In December, Wiemer shared an old video of his batting practice and roasted himself for his huge leg kick. Since toning that down, he improved his bat to ball skills, and ramped up his power stroke. The Brewers’ 2021 Minor League Player of the Year only reached High-A, but should start in Double-A in 2022 and will quickly reach the big league if he continues to hit like he has. (Aaron Cumming)

88. AJ Pollock, Los Angeles Dodgers (AGE: 34, PREVIOUS RANK: 100)

In 2015, Pollock seemed to break out as one of the best players in baseball. He hit 20 home runs, stole 39 bases, hit .315, and scored 111 runs in 157 games. It was a truly magical season. Since then, he has not topped 117 games in a season, and has significantly slowed down on the bases as he has gotten older. He remains a good player, though, and is settled into one of the best lineups in the league.

You want production? AJ Pollock will give you production. You want to replace an outfielder while he’s out injured? Only ~115 games is a near certainty for him. You want excitement? You’ll have to look elsewhere. At this point, we know exactly what we are going to get from him, and it’s a perfectly acceptable player. 20ish home runs, half a dozen steals, and a .270+ batting average will play in any league. (Aaron Cumming)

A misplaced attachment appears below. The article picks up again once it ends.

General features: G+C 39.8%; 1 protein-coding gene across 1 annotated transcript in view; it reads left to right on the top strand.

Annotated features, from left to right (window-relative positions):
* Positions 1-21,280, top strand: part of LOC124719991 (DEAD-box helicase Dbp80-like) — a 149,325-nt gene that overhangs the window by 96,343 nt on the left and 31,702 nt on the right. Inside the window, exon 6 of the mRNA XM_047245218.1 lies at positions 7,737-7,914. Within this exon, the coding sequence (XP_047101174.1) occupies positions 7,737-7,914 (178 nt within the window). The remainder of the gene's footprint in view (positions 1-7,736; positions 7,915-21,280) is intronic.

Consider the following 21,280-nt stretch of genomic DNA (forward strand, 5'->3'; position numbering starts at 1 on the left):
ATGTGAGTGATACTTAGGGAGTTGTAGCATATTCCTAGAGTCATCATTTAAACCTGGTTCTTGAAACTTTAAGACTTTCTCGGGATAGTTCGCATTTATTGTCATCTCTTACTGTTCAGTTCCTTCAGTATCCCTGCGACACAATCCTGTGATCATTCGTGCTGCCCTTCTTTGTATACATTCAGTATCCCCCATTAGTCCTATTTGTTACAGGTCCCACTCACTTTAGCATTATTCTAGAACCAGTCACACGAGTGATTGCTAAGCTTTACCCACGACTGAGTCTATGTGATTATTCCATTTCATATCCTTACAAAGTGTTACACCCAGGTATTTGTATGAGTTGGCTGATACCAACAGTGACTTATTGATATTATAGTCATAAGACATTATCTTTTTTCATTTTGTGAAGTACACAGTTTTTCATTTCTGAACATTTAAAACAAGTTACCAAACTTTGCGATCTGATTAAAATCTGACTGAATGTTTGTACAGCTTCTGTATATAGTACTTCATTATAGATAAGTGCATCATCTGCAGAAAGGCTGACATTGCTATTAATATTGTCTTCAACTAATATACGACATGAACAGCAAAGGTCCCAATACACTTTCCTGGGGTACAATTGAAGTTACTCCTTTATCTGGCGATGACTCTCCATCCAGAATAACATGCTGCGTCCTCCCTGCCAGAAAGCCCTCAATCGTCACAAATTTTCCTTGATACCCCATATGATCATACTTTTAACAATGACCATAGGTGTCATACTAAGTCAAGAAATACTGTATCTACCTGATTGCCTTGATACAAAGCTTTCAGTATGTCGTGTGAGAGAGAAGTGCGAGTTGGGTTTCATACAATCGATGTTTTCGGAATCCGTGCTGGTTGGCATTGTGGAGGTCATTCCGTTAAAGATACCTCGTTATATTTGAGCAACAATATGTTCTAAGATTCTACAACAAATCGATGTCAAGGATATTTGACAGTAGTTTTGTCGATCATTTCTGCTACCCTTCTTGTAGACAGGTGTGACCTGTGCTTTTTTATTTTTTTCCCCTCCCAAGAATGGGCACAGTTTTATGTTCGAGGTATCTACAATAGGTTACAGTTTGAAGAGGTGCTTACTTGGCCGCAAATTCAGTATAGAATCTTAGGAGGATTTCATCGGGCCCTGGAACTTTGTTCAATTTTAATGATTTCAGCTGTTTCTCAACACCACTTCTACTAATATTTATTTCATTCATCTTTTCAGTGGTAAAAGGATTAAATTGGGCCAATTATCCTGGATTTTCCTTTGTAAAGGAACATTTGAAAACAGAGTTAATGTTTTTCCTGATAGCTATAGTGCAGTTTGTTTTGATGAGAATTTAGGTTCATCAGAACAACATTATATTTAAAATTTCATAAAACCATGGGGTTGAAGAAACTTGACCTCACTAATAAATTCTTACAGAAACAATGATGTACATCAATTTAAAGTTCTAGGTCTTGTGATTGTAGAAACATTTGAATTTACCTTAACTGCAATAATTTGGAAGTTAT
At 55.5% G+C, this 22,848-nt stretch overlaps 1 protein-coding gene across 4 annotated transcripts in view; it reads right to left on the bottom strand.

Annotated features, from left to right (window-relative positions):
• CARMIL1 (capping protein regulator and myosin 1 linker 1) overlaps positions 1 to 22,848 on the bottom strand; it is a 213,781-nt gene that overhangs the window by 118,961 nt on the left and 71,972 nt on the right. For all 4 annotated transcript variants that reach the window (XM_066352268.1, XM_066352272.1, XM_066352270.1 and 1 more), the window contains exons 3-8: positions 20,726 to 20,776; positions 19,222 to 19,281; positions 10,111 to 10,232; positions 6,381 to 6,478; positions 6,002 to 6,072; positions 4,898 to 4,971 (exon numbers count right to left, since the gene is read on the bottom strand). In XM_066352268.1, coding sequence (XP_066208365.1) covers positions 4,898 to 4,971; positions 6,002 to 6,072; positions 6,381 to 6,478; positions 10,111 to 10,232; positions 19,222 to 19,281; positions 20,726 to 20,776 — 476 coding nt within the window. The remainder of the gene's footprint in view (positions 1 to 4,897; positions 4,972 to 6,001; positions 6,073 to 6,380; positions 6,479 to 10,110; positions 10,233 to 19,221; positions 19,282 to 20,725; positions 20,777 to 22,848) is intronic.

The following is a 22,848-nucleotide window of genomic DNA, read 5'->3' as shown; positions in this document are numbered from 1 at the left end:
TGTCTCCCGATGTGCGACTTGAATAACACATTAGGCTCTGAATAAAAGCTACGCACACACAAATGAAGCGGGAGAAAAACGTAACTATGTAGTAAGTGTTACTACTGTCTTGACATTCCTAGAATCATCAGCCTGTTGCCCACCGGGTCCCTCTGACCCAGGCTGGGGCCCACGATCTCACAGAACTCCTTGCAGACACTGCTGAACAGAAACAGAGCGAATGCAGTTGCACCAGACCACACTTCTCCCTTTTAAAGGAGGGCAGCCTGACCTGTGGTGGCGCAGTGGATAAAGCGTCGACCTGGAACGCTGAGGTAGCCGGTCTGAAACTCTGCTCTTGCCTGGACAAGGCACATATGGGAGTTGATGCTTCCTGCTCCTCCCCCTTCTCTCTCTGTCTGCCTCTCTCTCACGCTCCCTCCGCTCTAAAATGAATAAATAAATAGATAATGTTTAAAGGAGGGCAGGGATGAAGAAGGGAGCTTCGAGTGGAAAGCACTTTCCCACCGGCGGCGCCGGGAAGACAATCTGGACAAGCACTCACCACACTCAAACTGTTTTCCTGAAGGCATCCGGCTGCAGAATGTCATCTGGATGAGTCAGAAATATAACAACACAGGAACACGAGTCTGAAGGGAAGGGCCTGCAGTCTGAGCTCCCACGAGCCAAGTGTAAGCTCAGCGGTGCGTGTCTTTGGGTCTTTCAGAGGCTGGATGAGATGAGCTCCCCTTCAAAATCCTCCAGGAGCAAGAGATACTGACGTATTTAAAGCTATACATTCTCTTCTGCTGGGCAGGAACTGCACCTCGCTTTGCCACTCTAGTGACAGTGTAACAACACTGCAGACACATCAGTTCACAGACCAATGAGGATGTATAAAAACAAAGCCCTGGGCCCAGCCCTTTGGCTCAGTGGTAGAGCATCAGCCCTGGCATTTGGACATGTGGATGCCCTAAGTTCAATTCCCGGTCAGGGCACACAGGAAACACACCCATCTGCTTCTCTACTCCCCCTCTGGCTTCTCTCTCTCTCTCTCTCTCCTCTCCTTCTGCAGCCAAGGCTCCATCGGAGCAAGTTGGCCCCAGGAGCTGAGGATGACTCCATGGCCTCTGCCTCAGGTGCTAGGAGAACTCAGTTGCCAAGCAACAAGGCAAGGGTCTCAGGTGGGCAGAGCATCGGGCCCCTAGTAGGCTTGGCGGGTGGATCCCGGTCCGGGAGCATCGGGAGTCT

89. Wil Myers, San Diego Padres (AGE: 31, PREVIOUS RANK: 64)

Two-time top ten prospect and former Rookie of the Year Wil Myers is one of the most interesting players in MLB, and not just because he’s one of the few guys to not wear batting gloves (although that is a big factor). He has a fascinating trade tree, as part of the deal that sent him from the Royals to the Rays in exchange for Wade Davis and James Shields (with others going in each direction). And then he was also part of the three-way deal that made Trea Turner a National, making him the worst kept secret of a PTBNL due to now defunct trade restrictions.

Anyway, after flirting with a couple of 30/30 seasons in 2016 and 2017 with the Padres, Myers has battled a litany of injuries. Last year was no different as he battled a knee injury. He still managed17 home runs, 8 steals, and an above average .256 batting average. Despite aging out of the elite prospect pedigree he had, he still has the skill to consistently put up 20/10 seasons, with the potential for more if he stays healthy. (Aaron Cumming)